• Feb 22, 2021
Kubernetes promises us a lot. One of the major benefits we get from it hosting our cloud-native workloads is a high degree of automation. In particular, the ability to automatically scale deployed workloads and the environments in which they run removes a big headache for DevOps teams. In theory, we can define some parameters that drive the scaling activity, and then we can sit back and let Kubernetes do the work on our behalf. If we didn't have this automation, we'd have to run enough replicas to cope with peak demand, or constantly monitor the fluctuating demand on our application services, and manually increase or decrease the number of replicas accordingly. We'd have to hope that peaks and troughs in demand were shallow, in order to give us and the system time to respond appropriately. If you'll forgive the pun, this approach isn't scalable when there are scores, hundreds, or even thousands of services to manage. Kubernetes, then, automates this difficult problem away for us.
This, of course, is very much 'the theory', and in the real world, it's not actually that simple. Before we lift the lid on autoscaling techniques in Kubernetes, let's just define the different types of scaling available via its API.
Each of these different methods of scaling are implemented in Kubernetes separately, but by their very nature are also interlinked. In discussing one, we'll inevitably end up discussing the others too. But, we're going to focus on each different scaling type in separate articles, and in this first article, we're going to dive into Horizontal Pod Autoscaling.
Horizontal Pod Autoscaling has been a feature of Kubernetes for a very long time — since version 1.1, in fact. Given the age of the HPA API, it would be tempting to assume that it's mature and has been stable for a substantial period of time. But this isn't the case, and like many things in Kubernetes, the API and the controller that manages HPA API objects has continually evolved over time. These changes come about as real-world experience is fed back into the project.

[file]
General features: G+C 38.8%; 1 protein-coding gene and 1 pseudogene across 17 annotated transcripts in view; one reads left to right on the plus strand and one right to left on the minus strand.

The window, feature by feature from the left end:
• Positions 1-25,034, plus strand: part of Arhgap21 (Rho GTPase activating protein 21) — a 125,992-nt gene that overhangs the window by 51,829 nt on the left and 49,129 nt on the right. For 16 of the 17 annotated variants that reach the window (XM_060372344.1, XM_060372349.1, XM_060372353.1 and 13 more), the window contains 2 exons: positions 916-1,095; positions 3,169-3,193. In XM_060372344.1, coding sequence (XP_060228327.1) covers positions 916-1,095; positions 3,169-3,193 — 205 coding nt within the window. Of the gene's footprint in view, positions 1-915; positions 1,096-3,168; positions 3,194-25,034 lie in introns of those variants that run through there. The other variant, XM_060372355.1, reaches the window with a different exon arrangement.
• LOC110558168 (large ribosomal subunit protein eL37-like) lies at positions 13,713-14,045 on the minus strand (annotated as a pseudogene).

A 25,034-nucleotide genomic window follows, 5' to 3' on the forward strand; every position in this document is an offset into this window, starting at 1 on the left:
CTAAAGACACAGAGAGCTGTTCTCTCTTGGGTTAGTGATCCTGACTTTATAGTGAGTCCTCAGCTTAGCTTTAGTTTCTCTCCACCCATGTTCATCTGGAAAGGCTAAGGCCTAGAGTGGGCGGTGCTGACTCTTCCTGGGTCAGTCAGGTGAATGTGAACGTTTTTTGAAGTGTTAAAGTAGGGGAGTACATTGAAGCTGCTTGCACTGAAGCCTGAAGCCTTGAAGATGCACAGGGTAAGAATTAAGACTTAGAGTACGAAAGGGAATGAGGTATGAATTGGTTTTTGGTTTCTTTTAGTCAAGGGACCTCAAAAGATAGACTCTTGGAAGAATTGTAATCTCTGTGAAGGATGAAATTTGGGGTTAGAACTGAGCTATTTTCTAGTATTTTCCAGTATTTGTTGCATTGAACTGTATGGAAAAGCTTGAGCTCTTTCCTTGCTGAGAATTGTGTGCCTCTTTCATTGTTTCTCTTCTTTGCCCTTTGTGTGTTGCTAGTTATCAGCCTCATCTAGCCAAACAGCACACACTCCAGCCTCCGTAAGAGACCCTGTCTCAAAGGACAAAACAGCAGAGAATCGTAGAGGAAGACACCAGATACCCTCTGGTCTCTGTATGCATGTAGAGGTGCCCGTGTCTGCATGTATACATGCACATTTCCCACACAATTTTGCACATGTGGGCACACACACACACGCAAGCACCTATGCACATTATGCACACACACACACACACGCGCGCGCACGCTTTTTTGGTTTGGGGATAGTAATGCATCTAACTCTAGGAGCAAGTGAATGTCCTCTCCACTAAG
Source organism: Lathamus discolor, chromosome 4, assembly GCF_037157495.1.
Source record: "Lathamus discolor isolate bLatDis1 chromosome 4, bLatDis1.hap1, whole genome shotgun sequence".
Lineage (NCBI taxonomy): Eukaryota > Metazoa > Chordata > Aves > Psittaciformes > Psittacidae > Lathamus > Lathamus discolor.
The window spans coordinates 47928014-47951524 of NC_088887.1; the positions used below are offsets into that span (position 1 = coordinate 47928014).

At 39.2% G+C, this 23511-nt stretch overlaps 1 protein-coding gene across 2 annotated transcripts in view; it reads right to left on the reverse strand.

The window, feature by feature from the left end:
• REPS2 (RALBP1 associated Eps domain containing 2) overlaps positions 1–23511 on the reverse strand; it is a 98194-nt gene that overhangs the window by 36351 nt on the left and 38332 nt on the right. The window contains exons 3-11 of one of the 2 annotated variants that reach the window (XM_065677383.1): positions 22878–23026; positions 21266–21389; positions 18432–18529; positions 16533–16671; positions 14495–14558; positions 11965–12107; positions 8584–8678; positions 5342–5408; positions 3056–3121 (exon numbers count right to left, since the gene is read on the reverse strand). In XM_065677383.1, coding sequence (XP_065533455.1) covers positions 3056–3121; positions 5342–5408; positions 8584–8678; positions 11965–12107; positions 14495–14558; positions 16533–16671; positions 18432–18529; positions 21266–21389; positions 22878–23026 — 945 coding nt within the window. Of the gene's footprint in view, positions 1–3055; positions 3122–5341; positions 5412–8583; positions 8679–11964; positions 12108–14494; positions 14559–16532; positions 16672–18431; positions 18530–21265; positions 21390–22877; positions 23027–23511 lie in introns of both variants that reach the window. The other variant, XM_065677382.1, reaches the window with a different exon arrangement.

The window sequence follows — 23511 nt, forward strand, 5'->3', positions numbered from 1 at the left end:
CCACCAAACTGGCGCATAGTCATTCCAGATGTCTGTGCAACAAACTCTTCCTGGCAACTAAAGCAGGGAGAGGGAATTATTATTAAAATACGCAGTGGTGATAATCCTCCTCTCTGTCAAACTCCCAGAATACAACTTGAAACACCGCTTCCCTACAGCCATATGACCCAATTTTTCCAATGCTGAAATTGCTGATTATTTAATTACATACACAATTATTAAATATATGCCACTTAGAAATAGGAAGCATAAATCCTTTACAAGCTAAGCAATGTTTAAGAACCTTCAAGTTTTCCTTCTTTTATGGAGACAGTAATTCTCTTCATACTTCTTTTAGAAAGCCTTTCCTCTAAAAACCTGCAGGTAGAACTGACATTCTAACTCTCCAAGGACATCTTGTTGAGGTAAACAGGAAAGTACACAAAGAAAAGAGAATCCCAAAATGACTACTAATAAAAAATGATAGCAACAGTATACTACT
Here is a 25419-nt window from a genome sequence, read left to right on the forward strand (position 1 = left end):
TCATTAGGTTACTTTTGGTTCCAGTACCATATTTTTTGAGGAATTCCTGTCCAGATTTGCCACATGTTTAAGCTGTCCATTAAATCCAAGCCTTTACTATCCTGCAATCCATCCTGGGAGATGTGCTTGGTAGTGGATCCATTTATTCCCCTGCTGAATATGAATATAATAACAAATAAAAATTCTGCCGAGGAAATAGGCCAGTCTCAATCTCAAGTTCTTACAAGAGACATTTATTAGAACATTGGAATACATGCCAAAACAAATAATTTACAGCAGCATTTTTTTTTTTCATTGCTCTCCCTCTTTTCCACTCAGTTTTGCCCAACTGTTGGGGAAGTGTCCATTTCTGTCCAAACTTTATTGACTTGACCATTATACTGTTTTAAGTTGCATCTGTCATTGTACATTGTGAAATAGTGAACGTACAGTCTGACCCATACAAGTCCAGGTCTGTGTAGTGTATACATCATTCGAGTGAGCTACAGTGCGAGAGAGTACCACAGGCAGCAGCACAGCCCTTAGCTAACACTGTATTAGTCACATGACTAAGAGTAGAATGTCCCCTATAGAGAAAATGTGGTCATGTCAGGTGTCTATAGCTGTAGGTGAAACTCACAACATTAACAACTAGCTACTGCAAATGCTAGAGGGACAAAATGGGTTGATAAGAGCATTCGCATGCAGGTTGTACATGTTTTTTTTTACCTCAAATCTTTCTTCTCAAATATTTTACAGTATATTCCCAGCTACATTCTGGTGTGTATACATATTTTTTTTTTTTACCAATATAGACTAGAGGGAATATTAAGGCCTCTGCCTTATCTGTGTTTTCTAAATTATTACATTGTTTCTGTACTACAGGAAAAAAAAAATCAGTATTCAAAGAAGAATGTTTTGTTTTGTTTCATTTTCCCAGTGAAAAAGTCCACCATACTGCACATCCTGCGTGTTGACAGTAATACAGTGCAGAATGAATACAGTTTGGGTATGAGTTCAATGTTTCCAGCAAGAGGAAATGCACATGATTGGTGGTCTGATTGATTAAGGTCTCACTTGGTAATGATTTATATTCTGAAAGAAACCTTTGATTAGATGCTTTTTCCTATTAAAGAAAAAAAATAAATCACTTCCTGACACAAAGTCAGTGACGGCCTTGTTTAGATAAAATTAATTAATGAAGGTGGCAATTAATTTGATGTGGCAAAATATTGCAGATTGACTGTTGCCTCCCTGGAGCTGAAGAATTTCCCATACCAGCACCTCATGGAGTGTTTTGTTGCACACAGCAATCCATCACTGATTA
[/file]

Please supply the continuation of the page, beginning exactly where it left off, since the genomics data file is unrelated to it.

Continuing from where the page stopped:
The original implementation of the API was limited to scaling based on the difference between desired and observed CPU utilization metrics only. These simple metrics were collected using the now-defunct Heapster aggregator. Its limited metrics scope eventually led to a more comprehensive V2 API, along with enhanced techniques for metrics collection with support for using custom metrics and metrics from non-Kubernetes-related objects. This more feature-full API allows workloads to be scaled based on a more meaningful set of metrics (for example, size of the message queue or the successful number of HTTP requests per second, and so on).
For anyone wanting to dynamically scale workloads up and down by increasing or decreasing the pod replicas serving the workload, the HPA resource is where scaling characteristics are defined. A standard HPA resource might look like this:
apiVersion: autoscaling/v2beta2 kind: HorizontalPodAutoscaler metadata: name: nginx-proxy-hpa spec: minReplicas: 5 maxReplicas: 20 scaleTargetRef: apiVersion: apps/v1 kind: Deployment name: nginx-proxy metrics: - type: Resource resource: name: cpu target: type: Utilization averageUtilization: 60
This simple resource definition instructs the HPA controller to scale the 'nginx-proxy' deployment up or down in order to maintain an average CPU utilization of 60% across the pod replicas. We could equally have specified 'value' or 'average value' rather than 'average utilization', and the resource could have been memory-related rather than CPU. The scaling algorithm references the workload's resource requirements when it evaluates whether it needs to scale the workload up or down to meet the required metric target. And, if there are multiple metrics defined, the algorithm makes a computation for each and scales according to the replicas required to satisfy the most 'demanding' metric.
So, if it's not the discontinued Heapster that provides these metrics for the HPA controller, then what does?
The Metrics Server replaced the Heapster aggregator and is a canonical implementation of the Kubernetes Metrics API. It's the job of the Metrics Server to collect CPU and memory-related metrics from the Kubelets that run on each cluster node at a regular interval (by default, every minute). The Metrics Server runs in a Kubernetes cluster just like any other workload and the collected metrics are subsequently exposed via the Metrics API for the consumption of the HPA controller.
The addition of metrics related to memory in the HPA V2 API is a welcome and useful addition, but it still doesn't give us much flexibility when considering workload metrics for autoscaling. Fortunately, Kubernetes has a Custom Metrics API just for this purpose.